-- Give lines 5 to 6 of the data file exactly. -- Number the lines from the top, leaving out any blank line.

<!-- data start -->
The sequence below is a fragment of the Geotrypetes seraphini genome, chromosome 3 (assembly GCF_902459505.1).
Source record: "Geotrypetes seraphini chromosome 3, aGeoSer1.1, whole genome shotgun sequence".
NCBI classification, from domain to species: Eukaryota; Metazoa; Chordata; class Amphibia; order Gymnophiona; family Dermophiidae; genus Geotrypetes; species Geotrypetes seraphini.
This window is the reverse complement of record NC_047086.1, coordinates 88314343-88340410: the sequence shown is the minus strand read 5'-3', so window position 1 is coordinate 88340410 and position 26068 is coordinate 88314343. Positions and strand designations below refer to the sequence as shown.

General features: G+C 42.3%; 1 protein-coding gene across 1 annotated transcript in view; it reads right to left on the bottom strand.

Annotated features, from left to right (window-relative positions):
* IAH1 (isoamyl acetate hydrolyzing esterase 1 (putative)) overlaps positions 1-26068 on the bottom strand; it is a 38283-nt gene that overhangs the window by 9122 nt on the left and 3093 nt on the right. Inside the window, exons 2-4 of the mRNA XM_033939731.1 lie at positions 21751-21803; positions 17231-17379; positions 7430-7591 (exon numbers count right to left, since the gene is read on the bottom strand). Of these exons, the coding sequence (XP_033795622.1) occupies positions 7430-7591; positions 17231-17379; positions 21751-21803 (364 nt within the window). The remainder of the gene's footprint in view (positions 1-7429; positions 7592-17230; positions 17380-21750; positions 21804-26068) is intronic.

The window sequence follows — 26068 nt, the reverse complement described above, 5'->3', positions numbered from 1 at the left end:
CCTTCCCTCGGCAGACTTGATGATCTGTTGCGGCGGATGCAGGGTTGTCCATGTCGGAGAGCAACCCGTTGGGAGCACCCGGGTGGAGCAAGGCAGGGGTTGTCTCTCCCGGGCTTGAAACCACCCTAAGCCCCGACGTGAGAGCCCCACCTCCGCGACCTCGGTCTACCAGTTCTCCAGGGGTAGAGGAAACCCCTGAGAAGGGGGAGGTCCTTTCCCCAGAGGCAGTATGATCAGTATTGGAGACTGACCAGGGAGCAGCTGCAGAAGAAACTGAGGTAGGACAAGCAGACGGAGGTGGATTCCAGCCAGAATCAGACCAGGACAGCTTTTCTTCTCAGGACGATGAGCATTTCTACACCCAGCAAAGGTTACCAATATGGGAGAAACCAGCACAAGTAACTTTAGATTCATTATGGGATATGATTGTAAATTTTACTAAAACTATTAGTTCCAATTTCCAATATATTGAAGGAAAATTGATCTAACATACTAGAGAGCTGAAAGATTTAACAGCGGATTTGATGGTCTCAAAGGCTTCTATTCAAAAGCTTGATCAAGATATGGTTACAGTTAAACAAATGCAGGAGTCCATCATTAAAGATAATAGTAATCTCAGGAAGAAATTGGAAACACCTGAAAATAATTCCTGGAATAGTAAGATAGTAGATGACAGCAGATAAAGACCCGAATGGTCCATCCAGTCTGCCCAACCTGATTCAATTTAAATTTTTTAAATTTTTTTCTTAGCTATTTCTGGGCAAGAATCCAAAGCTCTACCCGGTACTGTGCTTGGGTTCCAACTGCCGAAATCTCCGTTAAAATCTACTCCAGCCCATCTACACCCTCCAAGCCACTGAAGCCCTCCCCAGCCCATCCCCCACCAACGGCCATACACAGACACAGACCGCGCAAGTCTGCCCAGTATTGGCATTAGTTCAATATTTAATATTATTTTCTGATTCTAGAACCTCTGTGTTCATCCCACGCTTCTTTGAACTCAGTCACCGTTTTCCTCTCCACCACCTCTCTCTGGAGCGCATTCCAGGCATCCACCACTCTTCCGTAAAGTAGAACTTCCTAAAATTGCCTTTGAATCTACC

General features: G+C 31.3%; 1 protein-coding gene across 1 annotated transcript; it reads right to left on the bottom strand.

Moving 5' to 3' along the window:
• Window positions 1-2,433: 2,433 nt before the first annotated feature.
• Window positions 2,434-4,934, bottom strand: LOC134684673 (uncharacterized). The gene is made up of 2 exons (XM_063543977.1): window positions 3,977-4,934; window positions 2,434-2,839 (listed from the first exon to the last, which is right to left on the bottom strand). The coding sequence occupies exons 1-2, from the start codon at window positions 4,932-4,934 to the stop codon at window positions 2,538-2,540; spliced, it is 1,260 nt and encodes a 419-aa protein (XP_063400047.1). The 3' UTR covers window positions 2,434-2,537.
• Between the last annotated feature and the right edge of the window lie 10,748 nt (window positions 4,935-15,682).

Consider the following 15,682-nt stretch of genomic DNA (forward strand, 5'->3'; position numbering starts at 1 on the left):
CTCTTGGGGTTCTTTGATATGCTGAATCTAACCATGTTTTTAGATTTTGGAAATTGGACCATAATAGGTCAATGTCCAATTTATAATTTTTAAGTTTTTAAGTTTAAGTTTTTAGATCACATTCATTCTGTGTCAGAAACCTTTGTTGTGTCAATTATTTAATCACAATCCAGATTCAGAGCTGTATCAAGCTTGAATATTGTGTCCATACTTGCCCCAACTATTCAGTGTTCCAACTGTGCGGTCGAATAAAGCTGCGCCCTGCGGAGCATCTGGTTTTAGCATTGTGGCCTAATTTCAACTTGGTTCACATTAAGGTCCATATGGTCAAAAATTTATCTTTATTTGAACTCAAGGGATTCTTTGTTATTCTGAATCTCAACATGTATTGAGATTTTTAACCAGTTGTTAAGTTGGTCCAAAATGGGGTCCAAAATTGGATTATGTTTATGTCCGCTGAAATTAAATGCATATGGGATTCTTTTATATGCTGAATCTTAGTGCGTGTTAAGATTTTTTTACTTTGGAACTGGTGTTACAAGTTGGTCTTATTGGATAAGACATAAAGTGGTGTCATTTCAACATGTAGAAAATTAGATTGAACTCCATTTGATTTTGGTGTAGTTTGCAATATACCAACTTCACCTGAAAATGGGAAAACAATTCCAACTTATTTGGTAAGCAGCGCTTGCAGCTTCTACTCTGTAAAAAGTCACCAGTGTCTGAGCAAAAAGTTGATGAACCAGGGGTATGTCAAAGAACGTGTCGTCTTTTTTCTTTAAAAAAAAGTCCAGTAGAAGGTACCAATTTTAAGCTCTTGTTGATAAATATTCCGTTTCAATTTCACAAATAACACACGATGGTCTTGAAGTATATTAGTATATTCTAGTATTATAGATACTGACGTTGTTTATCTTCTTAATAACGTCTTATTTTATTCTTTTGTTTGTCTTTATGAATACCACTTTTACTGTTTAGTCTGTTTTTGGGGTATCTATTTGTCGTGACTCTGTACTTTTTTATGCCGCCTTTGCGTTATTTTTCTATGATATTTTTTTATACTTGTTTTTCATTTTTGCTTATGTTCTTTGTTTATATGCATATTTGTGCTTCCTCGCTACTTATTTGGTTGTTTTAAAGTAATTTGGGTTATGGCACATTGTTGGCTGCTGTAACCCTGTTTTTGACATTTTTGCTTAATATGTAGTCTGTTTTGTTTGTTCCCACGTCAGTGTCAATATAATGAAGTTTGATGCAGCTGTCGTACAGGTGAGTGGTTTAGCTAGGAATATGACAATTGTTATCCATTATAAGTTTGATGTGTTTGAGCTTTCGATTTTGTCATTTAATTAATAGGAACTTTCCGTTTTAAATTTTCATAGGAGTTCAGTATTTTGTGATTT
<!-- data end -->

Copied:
General features: G+C 42.3%; 1 protein-coding gene across 1 annotated transcript in view; it reads right to left on the bottom strand.

Annotated features, from left to right (window-relative positions):